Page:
New Research Finds Cells Responsible For Merkel Cell Carcinoma Development

New Research Finds Cells Responsible For Merkel Cell Carcinoma Development

shutterstock_77136169In a recent study titled “Unipotent, Atoh1+ progenitors maintain the Merkel cell population in embryonic and adult mice, published in the The Journal of Cell Biology, a team of researchers has identified a progenitor population of skin cells that have the capacity to generate and maintain Merkel cells.

Located in the epidermis, Merkel cells are unique cells that can connect to nerve endings and play a crucial role in a person’s mechanosensation capacity. Importantly, these cells are thought to be the ones responsible for malignant transformation that causes Merkel cell carcinoma, an especially aggressive form of skin cancer that thus far has no efficient treatment. This type of malignancy tends to metastasize at an early stage, and it is characterized by the accumulation of cancer cells in the top layer of the skin, especially in areas commonly exposed to the sun, such as head, neck, arms and legs. In addition to the sun, other risk factors include a compromised immune system, for example patients who have received organ transplants, suffering from HIV/AIDS or from other types of cancers, the presence of the Merkel cell polyomavirus, which can participate in tumor formation

Even though researchers know that the Atoh1 transcription factor is crucial for Merkel cell’s differentiation, it is still unclear what are the progenitor cells that originate this class of skin cells during embryonic development and adult life.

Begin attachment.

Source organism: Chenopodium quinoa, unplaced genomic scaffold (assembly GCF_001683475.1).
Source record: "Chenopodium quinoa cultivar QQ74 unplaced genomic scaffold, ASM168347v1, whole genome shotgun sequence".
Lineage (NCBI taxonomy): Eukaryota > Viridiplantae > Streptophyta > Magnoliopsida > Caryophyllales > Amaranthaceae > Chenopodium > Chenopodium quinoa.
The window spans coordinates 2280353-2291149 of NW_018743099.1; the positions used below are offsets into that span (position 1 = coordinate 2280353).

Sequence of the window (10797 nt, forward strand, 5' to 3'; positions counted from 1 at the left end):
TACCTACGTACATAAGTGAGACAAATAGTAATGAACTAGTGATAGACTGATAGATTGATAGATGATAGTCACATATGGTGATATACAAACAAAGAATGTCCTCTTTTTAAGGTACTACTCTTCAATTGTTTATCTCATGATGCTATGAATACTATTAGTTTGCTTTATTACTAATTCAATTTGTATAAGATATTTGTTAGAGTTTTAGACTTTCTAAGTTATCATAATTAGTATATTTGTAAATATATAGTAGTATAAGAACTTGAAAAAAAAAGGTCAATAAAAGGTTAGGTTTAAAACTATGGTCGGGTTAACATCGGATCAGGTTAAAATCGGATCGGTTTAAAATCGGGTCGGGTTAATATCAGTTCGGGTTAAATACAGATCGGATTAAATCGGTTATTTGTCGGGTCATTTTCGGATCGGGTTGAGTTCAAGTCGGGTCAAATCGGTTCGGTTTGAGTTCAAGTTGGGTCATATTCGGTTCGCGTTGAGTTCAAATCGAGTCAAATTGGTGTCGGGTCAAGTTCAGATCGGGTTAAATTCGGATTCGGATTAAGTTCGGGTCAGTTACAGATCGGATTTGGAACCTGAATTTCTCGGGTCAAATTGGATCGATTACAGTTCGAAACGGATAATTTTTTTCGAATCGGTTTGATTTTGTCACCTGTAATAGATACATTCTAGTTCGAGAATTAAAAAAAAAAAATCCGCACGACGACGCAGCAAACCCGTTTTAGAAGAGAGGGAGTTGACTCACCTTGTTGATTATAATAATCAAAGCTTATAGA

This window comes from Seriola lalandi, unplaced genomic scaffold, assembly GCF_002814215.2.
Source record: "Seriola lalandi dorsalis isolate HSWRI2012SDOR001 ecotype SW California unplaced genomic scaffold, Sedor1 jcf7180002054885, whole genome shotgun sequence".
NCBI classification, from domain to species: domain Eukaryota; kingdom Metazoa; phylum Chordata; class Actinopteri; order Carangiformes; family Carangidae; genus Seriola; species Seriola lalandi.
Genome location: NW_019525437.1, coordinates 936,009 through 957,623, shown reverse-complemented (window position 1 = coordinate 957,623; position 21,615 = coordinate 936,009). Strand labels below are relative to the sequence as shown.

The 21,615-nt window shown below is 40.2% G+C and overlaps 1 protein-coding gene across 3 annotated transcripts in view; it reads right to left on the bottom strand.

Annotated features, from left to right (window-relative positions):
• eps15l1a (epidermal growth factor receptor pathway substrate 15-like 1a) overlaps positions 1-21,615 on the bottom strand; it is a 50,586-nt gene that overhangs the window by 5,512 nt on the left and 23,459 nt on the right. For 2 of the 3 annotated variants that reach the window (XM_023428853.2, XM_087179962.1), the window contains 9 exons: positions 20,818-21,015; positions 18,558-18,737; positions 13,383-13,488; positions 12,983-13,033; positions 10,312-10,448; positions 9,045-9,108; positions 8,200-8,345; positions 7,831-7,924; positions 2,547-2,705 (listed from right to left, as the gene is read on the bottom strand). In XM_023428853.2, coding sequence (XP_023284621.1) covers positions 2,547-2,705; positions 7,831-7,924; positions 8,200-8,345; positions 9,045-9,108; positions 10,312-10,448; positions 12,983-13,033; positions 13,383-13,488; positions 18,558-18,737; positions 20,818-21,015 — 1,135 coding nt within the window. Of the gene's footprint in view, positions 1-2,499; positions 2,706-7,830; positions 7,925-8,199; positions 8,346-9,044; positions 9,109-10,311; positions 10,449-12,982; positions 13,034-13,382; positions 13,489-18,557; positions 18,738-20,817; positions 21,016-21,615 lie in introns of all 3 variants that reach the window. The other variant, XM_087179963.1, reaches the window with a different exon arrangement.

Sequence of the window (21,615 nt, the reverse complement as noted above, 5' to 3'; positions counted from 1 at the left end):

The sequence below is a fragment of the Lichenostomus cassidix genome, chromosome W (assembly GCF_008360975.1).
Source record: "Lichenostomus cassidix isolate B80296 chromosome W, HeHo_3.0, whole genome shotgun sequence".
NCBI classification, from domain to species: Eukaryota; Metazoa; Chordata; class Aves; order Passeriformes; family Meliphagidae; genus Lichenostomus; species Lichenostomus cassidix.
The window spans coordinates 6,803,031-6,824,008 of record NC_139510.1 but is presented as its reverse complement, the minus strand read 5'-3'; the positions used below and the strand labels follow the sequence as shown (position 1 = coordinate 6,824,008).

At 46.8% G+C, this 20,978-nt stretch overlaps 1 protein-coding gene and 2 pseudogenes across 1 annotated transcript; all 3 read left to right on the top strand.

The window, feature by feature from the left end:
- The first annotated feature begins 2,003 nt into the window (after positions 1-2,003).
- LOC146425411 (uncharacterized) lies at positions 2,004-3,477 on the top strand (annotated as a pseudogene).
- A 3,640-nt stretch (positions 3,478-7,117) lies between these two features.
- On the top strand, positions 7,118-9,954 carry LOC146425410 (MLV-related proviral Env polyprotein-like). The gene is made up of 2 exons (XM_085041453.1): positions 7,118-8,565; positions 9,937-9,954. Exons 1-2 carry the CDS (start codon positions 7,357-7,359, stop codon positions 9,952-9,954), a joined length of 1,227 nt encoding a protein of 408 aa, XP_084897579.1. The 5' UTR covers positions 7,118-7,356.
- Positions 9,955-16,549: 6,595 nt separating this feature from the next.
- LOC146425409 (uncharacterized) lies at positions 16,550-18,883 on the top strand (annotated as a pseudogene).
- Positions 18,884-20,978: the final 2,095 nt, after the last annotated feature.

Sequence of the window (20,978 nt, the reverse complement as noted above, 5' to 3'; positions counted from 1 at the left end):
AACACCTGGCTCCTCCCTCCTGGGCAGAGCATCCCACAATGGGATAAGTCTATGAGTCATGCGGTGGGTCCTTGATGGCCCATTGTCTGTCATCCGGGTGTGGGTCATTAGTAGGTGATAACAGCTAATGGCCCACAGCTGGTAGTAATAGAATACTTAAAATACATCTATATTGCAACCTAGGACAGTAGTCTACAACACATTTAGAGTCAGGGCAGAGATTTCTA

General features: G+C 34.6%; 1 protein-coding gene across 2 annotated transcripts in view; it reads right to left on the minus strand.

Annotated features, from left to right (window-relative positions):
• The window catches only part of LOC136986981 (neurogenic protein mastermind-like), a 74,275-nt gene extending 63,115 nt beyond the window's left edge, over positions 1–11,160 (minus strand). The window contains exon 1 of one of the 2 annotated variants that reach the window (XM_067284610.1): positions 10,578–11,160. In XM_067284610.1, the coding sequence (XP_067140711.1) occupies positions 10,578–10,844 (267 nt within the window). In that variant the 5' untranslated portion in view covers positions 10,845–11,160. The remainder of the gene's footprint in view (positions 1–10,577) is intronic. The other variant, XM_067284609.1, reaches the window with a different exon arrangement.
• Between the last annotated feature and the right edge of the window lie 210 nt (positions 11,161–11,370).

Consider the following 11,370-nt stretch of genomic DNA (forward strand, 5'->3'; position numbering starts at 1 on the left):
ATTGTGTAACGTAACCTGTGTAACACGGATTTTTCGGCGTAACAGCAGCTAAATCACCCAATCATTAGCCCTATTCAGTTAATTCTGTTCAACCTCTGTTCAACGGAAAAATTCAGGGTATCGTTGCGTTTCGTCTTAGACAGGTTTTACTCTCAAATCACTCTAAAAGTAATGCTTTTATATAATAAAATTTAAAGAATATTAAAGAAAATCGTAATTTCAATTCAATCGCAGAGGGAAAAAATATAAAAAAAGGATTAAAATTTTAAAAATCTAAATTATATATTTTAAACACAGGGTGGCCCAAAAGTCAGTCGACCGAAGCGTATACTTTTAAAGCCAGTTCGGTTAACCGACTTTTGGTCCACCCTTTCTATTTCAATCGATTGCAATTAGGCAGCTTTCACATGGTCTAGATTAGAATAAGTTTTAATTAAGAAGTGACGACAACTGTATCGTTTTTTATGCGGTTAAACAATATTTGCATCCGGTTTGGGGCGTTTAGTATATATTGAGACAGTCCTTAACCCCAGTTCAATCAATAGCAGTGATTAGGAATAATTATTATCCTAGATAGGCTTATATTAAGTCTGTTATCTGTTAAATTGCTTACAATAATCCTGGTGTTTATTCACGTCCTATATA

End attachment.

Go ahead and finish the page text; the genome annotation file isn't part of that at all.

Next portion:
In their study, the research team led by Dr. Stephen Maricich, University of Pittsburgh, found that some Atoh1-expressing cells in the hairy skin and whisker follicles of mouse skin are mitotically active at embryonic and postnatal ages, and can give rise to Merkel cells both during embryonic development and adulthood.

Importantly, upon genetic ablation of Atoh1+ skin cells in adult mice, there was a permanent reduction in Merkel cell numbers, proving that other stem cell populations are not capable of giving rise to Merkel cells.

After preforming a molecular technique named genetic fate-mapping, the team found that Atoh1-expressing cells give rise solely to Merkel cells, which can have important implications in the development of Merkel cell carcinoma, since this malignancy originates from Merkel cell’s progenitors.

These new findings will hopefully help researchers to understand the cell-specific events that mediate tumorigenesis specifically in Merkel cell carcinoma.

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